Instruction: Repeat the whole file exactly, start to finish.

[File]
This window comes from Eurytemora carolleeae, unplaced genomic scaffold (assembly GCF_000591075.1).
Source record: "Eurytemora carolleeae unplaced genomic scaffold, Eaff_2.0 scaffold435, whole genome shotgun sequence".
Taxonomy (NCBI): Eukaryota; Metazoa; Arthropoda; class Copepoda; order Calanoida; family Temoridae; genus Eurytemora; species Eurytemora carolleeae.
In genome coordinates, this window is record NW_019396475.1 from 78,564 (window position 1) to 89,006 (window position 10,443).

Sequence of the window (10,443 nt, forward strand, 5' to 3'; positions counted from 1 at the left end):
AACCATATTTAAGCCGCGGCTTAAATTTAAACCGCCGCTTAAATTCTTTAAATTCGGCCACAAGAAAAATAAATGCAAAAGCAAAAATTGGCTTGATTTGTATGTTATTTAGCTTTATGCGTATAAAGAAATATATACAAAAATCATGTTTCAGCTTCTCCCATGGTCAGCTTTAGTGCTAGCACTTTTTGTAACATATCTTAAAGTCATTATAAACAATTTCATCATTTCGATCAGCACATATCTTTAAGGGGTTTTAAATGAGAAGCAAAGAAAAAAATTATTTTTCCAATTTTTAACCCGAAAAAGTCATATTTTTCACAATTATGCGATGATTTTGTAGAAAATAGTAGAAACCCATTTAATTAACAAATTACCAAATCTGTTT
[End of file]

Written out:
This window comes from Eurytemora carolleeae, unplaced genomic scaffold (assembly GCF_000591075.1).
Source record: "Eurytemora carolleeae unplaced genomic scaffold, Eaff_2.0 scaffold435, whole genome shotgun sequence".
Taxonomy (NCBI): Eukaryota; Metazoa; Arthropoda; class Copepoda; order Calanoida; family Temoridae; genus Eurytemora; species Eurytemora carolleeae.
In genome coordinates, this window is record NW_019396475.1 from 78,564 (window position 1) to 89,006 (window position 10,443).

Sequence of the window (10,443 nt, forward strand, 5' to 3'; positions counted from 1 at the left end):
AACCATATTTAAGCCGCGGCTTAAATTTAAACCGCCGCTTAAATTCTTTAAATTCGGCCACAAGAAAAATAAATGCAAAAGCAAAAATTGGCTTGATTTGTATGTTATTTAGCTTTATGCGTATAAAGAAATATATACAAAAATCATGTTTCAGCTTCTCCCATGGTCAGCTTTAGTGCTAGCACTTTTTGTAACATATCTTAAAGTCATTATAAACAATTTCATCATTTCGATCAGCACATATCTTTAAGGGGTTTTAAATGAGAAGCAAAGAAAAAAATTATTTTTCCAATTTTTAACCCGAAAAAGTCATATTTTTCACAATTATGCGATGATTTTGTAGAAAATAGTAGAAACCCATTTAATTAACAAATTACCAAATCTGTTT